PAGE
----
Grinding

Grinding of P/M parts can be very complex, especially when materials are low in density because in many cases preservation of surface integrity is essential. Usually, surface porosity decreases during grinding. A large amount of the generated powder chips is forced into pores, and many chips are welded due to the high temperature at the wheel/workpiece interface. When grinding is necessary to achieve dimensional functionality of a part, and surface porosity needs to be preserved, special processes such as ultrasonic or solvent cleaning are applied immediately after grinding. For rough applications, a downfeed of 0.025 to 0.075 mm (0.0010 to 0.003 in.) is recommended, while for finish passes, a maximum of 0.013 mm (0.0005 in.) should be used.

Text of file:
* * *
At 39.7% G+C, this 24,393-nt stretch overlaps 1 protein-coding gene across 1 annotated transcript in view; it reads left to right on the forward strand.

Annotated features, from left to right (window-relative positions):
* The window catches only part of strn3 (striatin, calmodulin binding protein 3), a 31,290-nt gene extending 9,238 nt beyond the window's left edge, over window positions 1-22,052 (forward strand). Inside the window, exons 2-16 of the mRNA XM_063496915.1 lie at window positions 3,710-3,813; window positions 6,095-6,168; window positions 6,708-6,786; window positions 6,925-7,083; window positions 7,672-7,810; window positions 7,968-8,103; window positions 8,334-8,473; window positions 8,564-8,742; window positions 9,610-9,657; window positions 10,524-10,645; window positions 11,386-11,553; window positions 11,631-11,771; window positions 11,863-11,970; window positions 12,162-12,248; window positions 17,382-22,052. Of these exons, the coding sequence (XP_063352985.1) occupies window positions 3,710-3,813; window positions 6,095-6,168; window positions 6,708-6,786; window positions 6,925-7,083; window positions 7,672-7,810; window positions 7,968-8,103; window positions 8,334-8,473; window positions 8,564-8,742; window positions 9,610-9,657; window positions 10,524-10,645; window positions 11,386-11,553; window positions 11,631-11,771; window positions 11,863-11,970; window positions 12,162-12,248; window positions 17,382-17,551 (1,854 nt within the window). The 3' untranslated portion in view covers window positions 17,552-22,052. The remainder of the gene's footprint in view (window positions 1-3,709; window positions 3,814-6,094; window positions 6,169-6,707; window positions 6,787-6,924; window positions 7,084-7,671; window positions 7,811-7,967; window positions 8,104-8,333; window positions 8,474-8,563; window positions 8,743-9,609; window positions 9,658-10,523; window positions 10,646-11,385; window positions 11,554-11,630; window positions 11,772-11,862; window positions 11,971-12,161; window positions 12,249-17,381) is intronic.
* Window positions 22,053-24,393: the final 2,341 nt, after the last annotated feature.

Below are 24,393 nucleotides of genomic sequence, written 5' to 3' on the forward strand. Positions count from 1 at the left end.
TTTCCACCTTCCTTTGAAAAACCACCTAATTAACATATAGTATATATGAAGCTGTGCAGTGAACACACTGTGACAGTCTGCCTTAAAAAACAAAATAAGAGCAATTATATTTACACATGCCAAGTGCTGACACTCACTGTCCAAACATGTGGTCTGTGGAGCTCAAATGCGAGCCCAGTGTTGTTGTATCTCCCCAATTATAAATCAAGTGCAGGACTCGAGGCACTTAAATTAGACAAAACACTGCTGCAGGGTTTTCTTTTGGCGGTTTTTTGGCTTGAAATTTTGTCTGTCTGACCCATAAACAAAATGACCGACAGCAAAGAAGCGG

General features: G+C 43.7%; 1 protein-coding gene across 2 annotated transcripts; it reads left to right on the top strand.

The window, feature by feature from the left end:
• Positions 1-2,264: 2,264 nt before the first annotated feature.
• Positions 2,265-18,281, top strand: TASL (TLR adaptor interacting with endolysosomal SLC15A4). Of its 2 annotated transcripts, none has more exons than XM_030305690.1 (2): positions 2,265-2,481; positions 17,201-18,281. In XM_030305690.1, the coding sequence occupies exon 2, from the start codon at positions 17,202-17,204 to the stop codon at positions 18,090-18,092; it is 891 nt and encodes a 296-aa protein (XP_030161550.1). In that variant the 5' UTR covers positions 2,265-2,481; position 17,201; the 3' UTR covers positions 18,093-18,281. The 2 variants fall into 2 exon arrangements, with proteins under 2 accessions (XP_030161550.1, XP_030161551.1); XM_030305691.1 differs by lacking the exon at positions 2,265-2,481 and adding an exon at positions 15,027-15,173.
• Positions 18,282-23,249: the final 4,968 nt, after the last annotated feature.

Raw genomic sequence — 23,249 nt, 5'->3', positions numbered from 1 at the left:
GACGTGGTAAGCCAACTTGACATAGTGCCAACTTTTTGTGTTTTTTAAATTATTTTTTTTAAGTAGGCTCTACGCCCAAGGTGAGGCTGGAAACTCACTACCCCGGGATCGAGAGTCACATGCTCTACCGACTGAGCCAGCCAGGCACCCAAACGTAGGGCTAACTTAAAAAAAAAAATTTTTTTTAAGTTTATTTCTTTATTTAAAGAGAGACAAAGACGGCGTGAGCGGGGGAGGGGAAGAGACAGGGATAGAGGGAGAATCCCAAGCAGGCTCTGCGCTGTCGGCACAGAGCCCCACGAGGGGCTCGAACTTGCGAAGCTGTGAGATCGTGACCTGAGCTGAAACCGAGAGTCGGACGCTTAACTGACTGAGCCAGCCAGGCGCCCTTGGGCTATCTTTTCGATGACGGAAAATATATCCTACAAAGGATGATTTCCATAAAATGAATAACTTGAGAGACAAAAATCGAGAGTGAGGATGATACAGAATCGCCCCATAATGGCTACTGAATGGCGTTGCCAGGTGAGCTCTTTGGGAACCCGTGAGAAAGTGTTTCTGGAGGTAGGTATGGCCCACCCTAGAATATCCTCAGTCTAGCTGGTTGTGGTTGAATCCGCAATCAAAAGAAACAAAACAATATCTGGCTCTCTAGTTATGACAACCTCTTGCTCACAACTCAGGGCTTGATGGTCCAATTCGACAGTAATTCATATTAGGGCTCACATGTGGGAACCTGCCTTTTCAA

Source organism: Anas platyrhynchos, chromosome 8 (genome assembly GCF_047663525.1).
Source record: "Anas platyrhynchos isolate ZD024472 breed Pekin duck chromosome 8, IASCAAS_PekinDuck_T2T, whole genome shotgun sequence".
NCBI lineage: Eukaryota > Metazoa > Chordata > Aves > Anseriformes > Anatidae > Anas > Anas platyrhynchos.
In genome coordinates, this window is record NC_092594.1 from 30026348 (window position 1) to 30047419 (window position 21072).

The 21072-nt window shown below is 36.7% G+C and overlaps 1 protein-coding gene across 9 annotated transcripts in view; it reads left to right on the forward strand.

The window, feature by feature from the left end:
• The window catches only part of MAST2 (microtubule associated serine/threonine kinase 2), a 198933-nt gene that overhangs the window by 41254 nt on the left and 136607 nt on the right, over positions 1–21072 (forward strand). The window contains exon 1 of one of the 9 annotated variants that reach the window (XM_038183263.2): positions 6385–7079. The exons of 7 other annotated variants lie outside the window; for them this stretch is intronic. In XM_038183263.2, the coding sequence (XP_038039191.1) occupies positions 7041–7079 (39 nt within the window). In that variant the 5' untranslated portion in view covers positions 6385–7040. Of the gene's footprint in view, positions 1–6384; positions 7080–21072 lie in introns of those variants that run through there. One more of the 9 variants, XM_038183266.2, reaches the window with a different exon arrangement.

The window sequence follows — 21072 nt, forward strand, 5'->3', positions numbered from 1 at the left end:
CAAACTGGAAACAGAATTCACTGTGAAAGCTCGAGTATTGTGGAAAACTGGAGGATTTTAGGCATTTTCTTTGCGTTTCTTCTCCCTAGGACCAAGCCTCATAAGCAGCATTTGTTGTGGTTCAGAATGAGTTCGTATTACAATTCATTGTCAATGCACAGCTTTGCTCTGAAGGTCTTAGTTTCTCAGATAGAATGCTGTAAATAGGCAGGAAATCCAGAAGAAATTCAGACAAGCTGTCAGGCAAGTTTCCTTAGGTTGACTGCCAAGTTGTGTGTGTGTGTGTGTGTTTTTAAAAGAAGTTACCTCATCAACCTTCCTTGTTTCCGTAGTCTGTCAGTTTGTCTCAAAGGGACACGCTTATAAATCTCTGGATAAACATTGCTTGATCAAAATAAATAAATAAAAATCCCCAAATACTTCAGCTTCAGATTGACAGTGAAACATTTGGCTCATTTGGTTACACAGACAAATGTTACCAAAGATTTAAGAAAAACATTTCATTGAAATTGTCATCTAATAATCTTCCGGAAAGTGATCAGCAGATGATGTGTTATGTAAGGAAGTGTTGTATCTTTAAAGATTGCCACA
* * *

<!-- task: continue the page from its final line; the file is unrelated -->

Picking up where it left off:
Stock removal rates should be either the same as or less than those used in finish turning of cast iron; wheels should be similar. It is important to keep a plentiful supply of coolant (containing an inhibitor) directed onto the wheel and the work to maintain a clean grinding wheel contact.

Grinding of P/M Tool Steels. The relative grindability of several conventional and P/M high-speed tool steels is illustrated in Fig. 11. The grinding ratio (volume of metal removal to the volume of wheel worn, as explained in the article "Principles of Grinding" in Machining, Volume 16, ASM Handbook) is clearly superior for the P/M tool steels. As expected, the grinding ratios generally decrease for both the conventional and the P/M tool steels as their alloy and carbon contents increase. The grinding conditions suggested for the CPM tool steels are similar to those recommended for conventional tool steels in the article "Machining of Tool Steels" in Machining, Volume 16, ASM Handbook. Some specific conditions for grinding CPM 10V are given in Table 3.

Table 3 Grinding recommendations for CPM 10V cold-work tool steel

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